Lens-Artists Photo Challenge: Natural Light

“Wake! For the Sun, who scatter’d into flight
The Stars before him from the Field of Night,
Drives Night along with them from Heav’n,
and strikes The Sultan’s Turret with a Shaft of Light”
― Omar Khayyám

Our eternal message of hope is that dawn will come.― Martin Luther King, Jr.

“And when the dawn comes creeping in,
Cautiously I shall raise
Myself to watch the daylight win.”
― D.H. Lawrence

“Every morning was a cheerful invitation to make my life of equal simplicity, and I may say innocence, with Nature herself.”― Henry David Thoreau

“Spend the afternoon. You can’t take it with you.”
― Annie Dillard

“There is nothing more musical than a sunset. He who feels what he sees will find no more beautiful example of development in all that book which, alas, musicians read but too little – the book of Nature.”
― Claude Debussy

Natural Light, the Sun, traces an arc in the sky each day, reminding us of how perspective changes with the passage of time. In every 24 hours, we witness hope, newness, growth, diminishment, and rest. That pattern is extended in a widening scope throughout history. It was my intention to choose words from writers who have observed and experienced the place of human beings in that cycle. Their voices mark the awareness of our longing to take our rightful place under the Sun, to know the wonder and beauty of living in dignity and in harmony with all things in Nature.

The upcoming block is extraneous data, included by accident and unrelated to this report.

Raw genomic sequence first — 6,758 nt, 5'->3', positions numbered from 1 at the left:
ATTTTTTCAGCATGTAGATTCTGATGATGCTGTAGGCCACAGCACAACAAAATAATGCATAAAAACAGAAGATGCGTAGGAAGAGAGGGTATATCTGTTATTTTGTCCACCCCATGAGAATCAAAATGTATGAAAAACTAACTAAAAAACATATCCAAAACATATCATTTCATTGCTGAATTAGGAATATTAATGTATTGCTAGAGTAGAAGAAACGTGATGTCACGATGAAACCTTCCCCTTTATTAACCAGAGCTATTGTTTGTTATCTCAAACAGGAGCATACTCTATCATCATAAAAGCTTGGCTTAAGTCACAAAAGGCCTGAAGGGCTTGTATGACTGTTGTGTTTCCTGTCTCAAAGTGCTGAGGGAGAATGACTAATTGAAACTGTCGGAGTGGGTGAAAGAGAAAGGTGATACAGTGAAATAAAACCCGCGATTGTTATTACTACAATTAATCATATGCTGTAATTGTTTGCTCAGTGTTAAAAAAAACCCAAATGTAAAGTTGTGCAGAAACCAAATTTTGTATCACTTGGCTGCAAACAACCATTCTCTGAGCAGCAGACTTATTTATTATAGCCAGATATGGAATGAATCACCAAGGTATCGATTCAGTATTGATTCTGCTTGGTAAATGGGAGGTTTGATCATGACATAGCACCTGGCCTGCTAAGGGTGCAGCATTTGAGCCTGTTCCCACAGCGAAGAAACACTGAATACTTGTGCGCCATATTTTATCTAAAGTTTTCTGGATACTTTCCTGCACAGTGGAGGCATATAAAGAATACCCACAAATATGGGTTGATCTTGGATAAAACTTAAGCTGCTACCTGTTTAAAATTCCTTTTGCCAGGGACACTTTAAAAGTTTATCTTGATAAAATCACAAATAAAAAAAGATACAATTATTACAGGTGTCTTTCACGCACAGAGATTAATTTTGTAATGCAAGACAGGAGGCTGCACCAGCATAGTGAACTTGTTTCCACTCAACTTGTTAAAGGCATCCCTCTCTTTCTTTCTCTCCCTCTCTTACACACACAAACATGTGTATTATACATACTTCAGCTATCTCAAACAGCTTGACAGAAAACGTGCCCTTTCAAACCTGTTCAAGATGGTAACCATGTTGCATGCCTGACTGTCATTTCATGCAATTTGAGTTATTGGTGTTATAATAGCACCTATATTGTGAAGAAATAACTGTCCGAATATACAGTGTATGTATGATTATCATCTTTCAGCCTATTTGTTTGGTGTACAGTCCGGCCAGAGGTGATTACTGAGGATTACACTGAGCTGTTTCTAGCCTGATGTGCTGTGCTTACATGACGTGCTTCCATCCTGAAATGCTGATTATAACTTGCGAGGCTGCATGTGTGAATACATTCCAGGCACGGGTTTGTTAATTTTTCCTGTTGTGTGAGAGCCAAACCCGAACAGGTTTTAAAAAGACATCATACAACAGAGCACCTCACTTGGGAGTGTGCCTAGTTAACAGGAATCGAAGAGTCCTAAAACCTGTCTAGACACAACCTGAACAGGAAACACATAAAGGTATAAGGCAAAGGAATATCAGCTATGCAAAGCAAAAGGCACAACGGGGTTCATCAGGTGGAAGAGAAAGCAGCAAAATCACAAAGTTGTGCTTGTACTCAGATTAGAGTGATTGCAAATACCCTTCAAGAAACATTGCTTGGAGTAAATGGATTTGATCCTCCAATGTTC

Thank you, Amy (The World Is A Book), for inviting us to reflect Natural Light in this Challenge.

 

New Year’s Eve

Reblogged from 2011 and dedicated to my Mom, born this day in 1934 and transitioned from this life on October 22, 2020.

The social tradition in this country is to spend New Year’s Eve with the person who is most important to you, someone with whom you’d like to spend your future.  That first kiss of the New Year is supposed to impart good fortune for the year to come.  For many Americans, then, it’s off to parties to drink up and link up in an attempt to avoid the curse of loneliness for the rest of your life.